CD review: Black Gives Way to Blue - Alice In Chains
Here's the summary: Grunge also-rans record a new album 14 years after their last, and seven years since the death of their lead singer. On paper, Alice In Chains' new album should be awful.
So why is Black Gives Way To Blue - against all the odds, and in a backwards, anti-pioneering, let's-relive-the-past kind of way - so damned enjoyable?
Here's why. For starters, new singer William DuVall sounds like he's channelling the ghost of Layne Staley - the band's original singer and founding member who died after a drug overdose in April, 2002.
He nails Staley's throaty croak and creaky howl, especially on those all-important ballads. The jangly Your Decision and When the Sun Rose Again may not top No Excuses and I Stay Away as the band's best, but they more than hold their own as mid-album interludes.
Then there's the album's regressive metal sound, which comes courtesy of guitarist Jerry Cantrell and producer Nick Raskulinecz. Black Gives Way To Blue ignores all musical trends of the past 15 years and heads back to 1992 for a thrillingly grungy sludgefest.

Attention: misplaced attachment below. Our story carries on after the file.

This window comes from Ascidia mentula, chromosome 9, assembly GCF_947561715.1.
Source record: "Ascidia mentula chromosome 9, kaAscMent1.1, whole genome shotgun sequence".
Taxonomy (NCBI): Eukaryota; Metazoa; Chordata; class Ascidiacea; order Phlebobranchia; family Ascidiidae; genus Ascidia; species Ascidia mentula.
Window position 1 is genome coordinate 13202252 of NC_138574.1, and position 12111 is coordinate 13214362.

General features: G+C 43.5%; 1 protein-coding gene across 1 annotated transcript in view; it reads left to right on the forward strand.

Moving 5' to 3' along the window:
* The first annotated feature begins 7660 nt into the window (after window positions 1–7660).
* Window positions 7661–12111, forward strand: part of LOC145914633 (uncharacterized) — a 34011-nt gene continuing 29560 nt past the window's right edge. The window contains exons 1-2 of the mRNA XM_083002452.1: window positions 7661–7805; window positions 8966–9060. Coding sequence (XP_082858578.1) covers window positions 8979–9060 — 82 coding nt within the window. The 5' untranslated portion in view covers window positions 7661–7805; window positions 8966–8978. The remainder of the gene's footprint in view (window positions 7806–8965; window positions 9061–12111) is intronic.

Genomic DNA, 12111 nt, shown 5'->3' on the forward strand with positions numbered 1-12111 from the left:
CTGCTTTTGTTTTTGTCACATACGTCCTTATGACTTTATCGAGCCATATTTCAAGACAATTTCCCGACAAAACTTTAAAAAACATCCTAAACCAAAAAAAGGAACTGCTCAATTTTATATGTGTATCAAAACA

Fans of the band's best release - 1994 EP Jar of Flies - will love it.
Opener All Secrets Known starts with the statement: "A new beginning, time to start living," being hollered over cascades of guitar riffs, while moody seven-minute grumbler A Looking In View sounds like Stone Temple Pilots jamming with Nirvana. And the stop-start Acid Bubble features mid-song riffs filthier than sewage pond sediment.
Then there's the repetetive power drill riffs running through single Check My Brain. The lyrics might be nonsensical - "Tears that filled my bong," anyone? - but the pummelling guitars are enough to make you grab your flannel shirt, lace up your Doc Martens and grow your hair out.
Grunge is back. Get used to it.
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